People also praised the diversity of the artwork and artists. You can see for yourself how this applies to more apparent elements like race/ethnicity and gender (as an artist who’s a young woman of color, I always try to ensure that artists who don’t usually get the shine they deserve, well, do) and in the art itself, but people also referred to age and experience. (You know the piece I’ve been using for all promo materials? In the artist announcement, on the Facebook event’s header, on the postcard, etc. LEXICON was artist Arturo Mazon’s first show ever.)

Photo by Sergio Gomez.

The most common descriptor for the show was “fun.” I also got “brilliant” and “compelling” often and had viewers tell me that “everyone is raving” about the interactive theme. People thanked me for inspiring them, thanked me for my passion.

Friends kept remarking on the amazing turnout, saying that the parking lot was filled and they had to park blocks away, and that pretty much everyone wandering around on other floors was asking where my event was (sorry, other floors).

Unexpected and hilarious happenings included participating artist Allen Vandever writing “D-” on a Post-it for his own piece to see if he could skew the results. It worked; his painting got some of the most notes and they were extremely positive (strategy: get people to feel sorry for you).

Photo by Sergio Gomez.

I accomplished my mission. Visitors were actually looking at the art, thinking about it, actively engaging with it. (If you attend enough art openings, you’ll know that this is practically unheard of.)

Scott P. Wheeler, husband of participating artist Emily Thornton Calvo, worded it perfectly on the show’s Facebook page:

“Awesome event. Fantastic works, excellent variety. Wonderful training and exercise in the world of art appreciation. This event helped visitors hone their art appreciation skills. Visitors had the unusual opportunity to explore their own interests and gain a better understanding of the kind of art they enjoy and why. It is not easy to assemble a show like this. Congratulations, Jenny Lam!”

You get it.

Some other comments I’m partial to:
“Jenny is a petite powerhouse!” –Renee LaVerne Rose, guest
“Jenny Lam [is a] creative and fearless curator.” –Peggy Shearn, participating artist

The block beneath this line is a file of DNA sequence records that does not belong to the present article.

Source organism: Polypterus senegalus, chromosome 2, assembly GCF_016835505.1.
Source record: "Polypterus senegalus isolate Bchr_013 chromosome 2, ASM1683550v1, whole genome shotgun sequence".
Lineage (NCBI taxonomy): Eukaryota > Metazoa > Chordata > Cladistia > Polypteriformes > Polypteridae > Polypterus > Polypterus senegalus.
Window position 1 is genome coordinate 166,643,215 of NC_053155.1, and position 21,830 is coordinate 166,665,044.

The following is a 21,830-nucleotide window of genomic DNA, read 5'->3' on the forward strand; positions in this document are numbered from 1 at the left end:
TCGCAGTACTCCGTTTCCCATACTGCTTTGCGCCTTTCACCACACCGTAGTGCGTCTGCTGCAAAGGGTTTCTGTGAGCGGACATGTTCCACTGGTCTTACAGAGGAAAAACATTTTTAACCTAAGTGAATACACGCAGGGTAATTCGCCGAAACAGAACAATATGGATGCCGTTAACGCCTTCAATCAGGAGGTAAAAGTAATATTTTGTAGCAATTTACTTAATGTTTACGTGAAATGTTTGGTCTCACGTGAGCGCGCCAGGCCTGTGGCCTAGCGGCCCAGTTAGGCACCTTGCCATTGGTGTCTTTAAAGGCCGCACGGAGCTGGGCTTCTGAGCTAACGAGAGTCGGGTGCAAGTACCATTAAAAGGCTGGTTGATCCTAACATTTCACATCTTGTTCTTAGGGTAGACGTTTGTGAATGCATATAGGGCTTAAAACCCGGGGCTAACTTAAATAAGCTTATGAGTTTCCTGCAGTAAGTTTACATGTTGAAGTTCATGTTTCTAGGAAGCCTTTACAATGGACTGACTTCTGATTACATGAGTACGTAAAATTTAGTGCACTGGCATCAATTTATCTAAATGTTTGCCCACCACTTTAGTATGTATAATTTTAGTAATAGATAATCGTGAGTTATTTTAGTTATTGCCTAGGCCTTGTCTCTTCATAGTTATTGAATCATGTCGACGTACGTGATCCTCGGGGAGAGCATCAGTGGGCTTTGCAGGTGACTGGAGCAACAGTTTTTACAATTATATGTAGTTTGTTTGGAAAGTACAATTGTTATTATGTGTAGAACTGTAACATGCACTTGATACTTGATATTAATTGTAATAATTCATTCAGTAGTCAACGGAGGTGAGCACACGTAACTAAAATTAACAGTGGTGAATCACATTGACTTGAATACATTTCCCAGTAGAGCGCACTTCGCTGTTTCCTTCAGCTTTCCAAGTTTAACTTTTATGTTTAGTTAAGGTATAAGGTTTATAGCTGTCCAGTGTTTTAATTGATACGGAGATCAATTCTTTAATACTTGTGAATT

“[Jenny’s a] talented badass.” –Cristy Corso, participating artist
“Both [your dad] and I think that some of the artwork are as good as those at Art Basel, if not better.” –my mom in an email (the only opinion that matters, really)

My parents are the best. Photo by Sergio Gomez.

In addition to all the artists and guests, thanks to:
  • Sergio Gomez, who invited me to guest curate a show at the Zhou B Art Center in the first place. (And for doing things like literally putting my name on the wall.)
  • Michael Zhou for the opportunity as well.
  • Those working behind-the-scenes at Zhou B like Carl Virgo and Ronnie, who’s a lifesaver and does everything from running the freight elevator to turning the air conditioning on for me even when he’s not supposed to. Carl installed almost all the pieces—there are nearly 60, mind you—all within a few hours. (Normally, I’m the one who installs most of the art at the shows I curate. And let it be known: Hanging artwork is the one part of the curatorial process that I despise. Imagine my elation when I found out that one man does pretty much all the hanging for the center’s second floor space.)
  • My dear friend and mentor Robin Rios—whose studio is on the fourth floor of the building—for her support and impeccable timing and for referring to me as the Riker to her Picard.

Photo by Sergio Gomez.

All of the artwork can be viewed here. Most are available for purchase. If you have any questions about any piece, feel free to ask me!

Some photos from the reception are here, courtesy of Sergio Gomez.

If you took photos, email them to me! And/or share them on social media and tag them with #LEXICONchicago. Videos too!

Some of you have been asking me about what will happen with the Post-Its: On the last day of the exhibition’s run, I’ll record (whether via photos or typing everything up verbatim) what they all say, give them to the artists, and share the writings online! (I’m thinking of revealing the artists’ original statements as well!)

The exhibition is on view until July 9. Keep checking back to see how it evolves, and stay tuned for news of additional programming like artist talks and demos!